By Dan Drillsma-Milgrom, finance reporter
The Department for Communities & Local Government has announced measures to ease the burden of meeting the back-pay claims arising from single-status agreements.
It will give back-pay claims priority when assessing councils' requests to be allowed to capitalise expenditure - this means borrowing money or using cash from asset sales to pay for one-off charges that would normally be paid for from the revenue account.
It has also changed the timetable to better fit with councils' budgeting processes.
Finance directors are usually unable to capitalise as it threatens the government's fiscal rule that the public sector can only borrow to invest. With many councils facing bills in excess of£10m, mainly from women who have been historically underpaid, capitalisation has been seen as a potential solution.
But the size of the problem could threaten macroeconomic stability, the Treasury claims. Last year, the DCLG received 39 applications to capitalise for back-pay claims amounting to more than£320m. Less than half this amount was approved.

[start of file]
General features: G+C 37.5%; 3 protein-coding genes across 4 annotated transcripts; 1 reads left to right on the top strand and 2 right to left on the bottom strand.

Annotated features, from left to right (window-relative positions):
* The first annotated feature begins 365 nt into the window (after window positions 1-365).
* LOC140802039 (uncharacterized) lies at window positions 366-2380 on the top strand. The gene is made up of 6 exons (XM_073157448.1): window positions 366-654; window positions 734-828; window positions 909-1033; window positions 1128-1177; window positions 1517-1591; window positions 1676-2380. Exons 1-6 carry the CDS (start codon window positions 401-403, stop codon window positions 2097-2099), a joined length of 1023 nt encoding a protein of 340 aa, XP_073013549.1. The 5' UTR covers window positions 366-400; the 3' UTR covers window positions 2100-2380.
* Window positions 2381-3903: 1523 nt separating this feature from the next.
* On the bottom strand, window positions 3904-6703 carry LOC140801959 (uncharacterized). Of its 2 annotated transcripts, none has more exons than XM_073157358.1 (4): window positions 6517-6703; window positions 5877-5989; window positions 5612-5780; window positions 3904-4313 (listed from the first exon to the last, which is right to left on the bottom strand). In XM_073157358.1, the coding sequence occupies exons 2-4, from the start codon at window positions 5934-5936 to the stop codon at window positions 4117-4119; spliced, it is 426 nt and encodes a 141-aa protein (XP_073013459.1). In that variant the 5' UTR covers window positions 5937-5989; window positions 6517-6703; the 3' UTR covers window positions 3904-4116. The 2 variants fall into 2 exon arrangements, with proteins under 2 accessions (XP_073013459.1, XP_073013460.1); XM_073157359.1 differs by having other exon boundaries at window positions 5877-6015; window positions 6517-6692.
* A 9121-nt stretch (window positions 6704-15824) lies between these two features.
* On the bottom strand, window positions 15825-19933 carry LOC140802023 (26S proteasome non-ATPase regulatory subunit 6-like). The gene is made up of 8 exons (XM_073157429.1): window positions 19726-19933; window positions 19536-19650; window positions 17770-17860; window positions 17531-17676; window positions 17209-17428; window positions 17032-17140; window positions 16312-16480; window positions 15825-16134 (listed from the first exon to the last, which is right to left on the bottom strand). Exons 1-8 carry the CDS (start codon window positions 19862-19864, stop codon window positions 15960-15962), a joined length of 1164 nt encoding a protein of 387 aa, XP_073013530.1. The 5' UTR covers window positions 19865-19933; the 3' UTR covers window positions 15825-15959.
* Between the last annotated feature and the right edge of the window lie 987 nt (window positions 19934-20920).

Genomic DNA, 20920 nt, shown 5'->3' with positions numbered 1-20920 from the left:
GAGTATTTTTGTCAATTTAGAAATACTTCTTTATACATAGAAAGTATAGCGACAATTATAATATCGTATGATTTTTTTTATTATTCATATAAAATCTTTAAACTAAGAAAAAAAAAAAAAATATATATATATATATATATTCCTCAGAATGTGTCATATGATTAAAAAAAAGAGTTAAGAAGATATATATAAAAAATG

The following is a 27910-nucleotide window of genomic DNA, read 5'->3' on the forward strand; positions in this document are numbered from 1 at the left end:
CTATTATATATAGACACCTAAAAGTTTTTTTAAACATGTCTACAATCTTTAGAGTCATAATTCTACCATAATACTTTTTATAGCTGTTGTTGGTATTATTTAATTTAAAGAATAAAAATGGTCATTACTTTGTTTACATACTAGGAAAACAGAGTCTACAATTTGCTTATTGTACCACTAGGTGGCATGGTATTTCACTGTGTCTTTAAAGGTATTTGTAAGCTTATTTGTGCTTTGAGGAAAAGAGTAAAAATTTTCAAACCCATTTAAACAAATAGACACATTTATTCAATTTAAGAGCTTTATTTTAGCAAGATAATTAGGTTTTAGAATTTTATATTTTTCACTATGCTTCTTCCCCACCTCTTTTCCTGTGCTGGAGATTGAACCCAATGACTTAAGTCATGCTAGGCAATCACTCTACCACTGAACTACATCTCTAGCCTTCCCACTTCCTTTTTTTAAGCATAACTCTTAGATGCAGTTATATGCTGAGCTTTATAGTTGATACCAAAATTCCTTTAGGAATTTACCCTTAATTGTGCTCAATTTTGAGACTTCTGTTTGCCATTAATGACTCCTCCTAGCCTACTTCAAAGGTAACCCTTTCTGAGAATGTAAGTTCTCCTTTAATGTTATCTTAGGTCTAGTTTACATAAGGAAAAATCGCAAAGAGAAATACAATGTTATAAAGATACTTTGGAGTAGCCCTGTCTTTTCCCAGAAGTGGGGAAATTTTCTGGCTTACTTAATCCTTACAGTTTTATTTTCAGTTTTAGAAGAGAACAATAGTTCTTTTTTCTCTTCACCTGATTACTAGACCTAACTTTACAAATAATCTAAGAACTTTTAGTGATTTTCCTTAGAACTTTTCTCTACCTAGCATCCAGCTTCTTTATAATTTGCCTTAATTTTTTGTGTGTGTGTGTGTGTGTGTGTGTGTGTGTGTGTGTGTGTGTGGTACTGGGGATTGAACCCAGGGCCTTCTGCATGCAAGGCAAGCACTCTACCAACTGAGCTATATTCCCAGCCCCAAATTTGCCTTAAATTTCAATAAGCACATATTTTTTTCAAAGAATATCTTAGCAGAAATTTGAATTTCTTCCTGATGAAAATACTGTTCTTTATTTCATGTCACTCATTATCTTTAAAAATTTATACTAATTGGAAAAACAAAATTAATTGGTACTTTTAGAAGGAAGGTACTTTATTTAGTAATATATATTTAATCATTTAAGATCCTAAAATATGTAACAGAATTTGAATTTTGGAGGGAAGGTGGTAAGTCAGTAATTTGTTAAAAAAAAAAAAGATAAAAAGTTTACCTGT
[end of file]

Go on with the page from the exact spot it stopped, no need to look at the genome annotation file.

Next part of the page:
Keith Beaumont, programme manager at the Local Government Association, said he was hopeful the limit might be raised.
'The language they use seems to give a glimmer of hope there might be more than just£200m available this year,' he said. 'Last year the DCLG treated back-pay claims in the same way as claims for redundancy payments and cleaning up contaminated land and scaled them back.'
The deadline for applications has been brought forward from December to May. Councils will now learn how much they can capitalise in September.
Mick Hayward, finance director at Medway Council, urged caution, saying that the limited amount councils were able to capitalise remained one of the last areas of central government control over financial policy.
Medway had its application to use capital receipts to pay for claims from social services staff refused last year.
'The arguments about jeopardising the government's fiscal rules is still in there and it does seem to conflict with the principle of giving us more flexibility,' he said.